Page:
abstract = "Objective: Our objective was to test the primary hypothesis that maternal non-left, in particular supine going-to-sleep position, would be a risk factor for late stillbirth (≥28 weeks of gestation). Methods: A multicentre case-control study was conducted in seven New Zealand health regions, between February 2012 and December 2015. Cases (n = 164) were women with singleton pregnancies and late stillbirth, without congenital abnormality. Controls (n = 569) were women with on-going singleton pregnancies, randomly selected and frequency matched for health region and gestation. The primary outcome was adjusted odds of late stillbirth associated with self-reported going-to-sleep position, on the last night. The last night was the night before the late stillbirth was thought to have occurred or the night before interview for controls. Going-to-sleep position on the last night was categorised as: supine, left-side, right-side, propped or restless. Multivariable logistic regression adjusted for known confounders. Results: Supine going-to-sleep position on the last night was associated with increased late stillbirth risk (adjusted odds ratios (aOR) 3.67, 95{\%} confidence interval (CI) 1.74 to 7.78) with a population attributable risk of 9.4{\%}. Other independent risk factors for late stillbirth (aOR, 95{\%} CI) were: BMI (1.04, 1.01 to 1.08) per unit, maternal age ≥40 (2.88, 1.31 to 6.32), birthweight <10th customised centile (2.76, 1.59 to 4.80), and <6 hours sleep on the last night (1.81, 1.14 to 2.88). The risk associated with supine-going-to-sleep position was greater for term (aOR 10.26, 3.00 to 35.04) than preterm stillbirths (aOR 3.12, 0.97 to 10.05). Conclusions: Supine going-to-sleep position is associated with a 3.7 fold increase in overall late stillbirth risk, independent of other common risk factors. A public health campaign encouraging women not to go-to-sleep supine in the third trimester has potential to reduce late stillbirth by approximately 9{\%}.",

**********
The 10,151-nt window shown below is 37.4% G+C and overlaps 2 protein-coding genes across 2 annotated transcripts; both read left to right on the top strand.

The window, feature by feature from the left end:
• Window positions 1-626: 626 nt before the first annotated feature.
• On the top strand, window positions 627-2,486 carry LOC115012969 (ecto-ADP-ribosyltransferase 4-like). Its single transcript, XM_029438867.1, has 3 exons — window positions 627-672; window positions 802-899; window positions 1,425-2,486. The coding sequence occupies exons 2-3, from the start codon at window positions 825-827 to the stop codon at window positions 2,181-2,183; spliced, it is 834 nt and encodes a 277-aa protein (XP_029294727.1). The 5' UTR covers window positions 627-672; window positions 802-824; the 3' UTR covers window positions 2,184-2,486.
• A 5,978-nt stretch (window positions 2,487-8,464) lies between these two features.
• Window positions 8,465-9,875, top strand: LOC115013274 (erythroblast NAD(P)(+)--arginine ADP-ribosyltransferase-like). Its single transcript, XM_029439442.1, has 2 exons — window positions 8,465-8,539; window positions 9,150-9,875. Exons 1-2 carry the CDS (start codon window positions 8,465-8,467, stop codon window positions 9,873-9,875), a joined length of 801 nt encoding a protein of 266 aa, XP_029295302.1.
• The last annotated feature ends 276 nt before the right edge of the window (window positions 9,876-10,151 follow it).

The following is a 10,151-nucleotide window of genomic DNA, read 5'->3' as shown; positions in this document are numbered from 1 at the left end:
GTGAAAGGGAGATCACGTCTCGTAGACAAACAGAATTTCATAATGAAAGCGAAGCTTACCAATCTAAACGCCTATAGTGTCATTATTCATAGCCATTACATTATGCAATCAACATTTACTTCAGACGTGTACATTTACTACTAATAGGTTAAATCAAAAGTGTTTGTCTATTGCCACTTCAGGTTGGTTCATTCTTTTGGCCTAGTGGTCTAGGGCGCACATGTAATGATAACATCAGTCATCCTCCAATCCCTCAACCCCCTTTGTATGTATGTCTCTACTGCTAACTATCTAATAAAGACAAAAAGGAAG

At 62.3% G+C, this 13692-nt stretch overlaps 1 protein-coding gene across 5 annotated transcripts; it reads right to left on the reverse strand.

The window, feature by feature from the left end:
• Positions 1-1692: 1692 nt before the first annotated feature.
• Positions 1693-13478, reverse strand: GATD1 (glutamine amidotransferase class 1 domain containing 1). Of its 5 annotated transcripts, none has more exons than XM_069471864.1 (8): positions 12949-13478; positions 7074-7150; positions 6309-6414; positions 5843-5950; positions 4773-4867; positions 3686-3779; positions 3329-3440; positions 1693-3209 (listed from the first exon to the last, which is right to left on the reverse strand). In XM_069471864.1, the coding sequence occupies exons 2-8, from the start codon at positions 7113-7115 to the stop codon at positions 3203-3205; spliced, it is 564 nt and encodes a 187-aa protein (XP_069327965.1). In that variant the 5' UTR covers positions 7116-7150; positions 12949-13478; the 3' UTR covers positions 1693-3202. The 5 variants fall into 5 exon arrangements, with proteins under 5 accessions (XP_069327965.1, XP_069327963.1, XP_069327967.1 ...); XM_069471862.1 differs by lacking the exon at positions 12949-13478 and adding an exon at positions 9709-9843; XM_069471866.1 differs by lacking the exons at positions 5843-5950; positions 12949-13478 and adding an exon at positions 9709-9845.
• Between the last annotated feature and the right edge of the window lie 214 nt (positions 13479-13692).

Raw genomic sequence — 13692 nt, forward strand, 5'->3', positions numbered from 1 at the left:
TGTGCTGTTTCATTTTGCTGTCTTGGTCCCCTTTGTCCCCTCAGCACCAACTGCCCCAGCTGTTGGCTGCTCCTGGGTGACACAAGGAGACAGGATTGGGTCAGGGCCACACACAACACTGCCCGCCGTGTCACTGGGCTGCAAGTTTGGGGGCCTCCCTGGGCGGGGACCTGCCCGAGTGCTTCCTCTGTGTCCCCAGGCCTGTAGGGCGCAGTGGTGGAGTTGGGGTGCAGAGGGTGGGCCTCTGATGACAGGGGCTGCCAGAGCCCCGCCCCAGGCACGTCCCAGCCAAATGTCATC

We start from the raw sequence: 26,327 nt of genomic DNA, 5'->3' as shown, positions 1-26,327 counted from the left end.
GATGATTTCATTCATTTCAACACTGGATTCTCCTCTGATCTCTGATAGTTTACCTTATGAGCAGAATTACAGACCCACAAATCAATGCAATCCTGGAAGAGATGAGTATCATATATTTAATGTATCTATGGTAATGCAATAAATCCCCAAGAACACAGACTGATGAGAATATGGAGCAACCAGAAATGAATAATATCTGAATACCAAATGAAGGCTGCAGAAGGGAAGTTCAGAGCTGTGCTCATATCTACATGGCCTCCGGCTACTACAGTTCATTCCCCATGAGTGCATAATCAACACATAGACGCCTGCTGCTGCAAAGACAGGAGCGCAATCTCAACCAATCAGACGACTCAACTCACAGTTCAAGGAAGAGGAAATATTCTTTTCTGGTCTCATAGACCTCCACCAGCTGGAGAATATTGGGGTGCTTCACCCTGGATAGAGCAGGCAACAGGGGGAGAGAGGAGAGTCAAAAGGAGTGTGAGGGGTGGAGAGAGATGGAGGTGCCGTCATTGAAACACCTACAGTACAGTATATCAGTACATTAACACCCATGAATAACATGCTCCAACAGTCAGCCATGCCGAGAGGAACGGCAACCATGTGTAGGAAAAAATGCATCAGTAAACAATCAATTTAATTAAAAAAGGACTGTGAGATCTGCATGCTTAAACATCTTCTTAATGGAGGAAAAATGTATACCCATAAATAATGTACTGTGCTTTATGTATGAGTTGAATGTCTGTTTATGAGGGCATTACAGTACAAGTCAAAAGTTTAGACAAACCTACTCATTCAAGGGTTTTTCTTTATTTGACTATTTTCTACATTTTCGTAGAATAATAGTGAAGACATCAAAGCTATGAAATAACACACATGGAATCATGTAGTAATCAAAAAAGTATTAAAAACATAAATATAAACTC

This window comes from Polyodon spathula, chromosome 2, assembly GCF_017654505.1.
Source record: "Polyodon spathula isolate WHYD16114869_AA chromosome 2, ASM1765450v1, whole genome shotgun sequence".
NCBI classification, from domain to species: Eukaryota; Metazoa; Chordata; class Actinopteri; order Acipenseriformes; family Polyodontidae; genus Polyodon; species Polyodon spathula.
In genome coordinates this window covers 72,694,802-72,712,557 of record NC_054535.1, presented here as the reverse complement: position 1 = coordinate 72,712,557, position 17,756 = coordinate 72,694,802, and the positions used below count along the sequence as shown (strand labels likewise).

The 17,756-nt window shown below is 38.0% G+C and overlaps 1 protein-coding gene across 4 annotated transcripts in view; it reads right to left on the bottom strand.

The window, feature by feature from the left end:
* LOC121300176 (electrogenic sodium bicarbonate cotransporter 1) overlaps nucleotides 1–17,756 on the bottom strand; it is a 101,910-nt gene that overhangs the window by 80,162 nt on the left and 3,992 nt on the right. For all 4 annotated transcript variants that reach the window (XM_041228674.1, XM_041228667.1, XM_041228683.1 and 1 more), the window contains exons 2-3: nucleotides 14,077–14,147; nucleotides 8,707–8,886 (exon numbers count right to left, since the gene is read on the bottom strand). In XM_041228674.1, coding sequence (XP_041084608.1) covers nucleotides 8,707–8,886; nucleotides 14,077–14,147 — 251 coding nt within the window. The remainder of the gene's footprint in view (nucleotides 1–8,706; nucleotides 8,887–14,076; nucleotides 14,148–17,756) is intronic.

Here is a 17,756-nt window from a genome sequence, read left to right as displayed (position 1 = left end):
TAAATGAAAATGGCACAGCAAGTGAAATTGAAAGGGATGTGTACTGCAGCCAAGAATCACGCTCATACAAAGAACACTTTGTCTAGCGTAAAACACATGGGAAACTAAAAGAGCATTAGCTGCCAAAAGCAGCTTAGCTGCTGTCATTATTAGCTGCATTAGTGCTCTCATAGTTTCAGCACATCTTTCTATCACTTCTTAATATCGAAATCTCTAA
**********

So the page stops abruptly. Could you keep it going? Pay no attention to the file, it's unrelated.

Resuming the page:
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Going to sleep in the supine position is a modifiable risk factor for late pregnancy stillbirth : Findings from the New Zealand multicentre stillbirth case-control study. / McCowan, Lesley ME; Thompson, John MD; Cronin, Robin S; Li, Minglan; Stacey, Tomasina; Stone, Peter R; Lawton, Beverley A; Ekeroma, Alec J; Mitchell, Edwin A.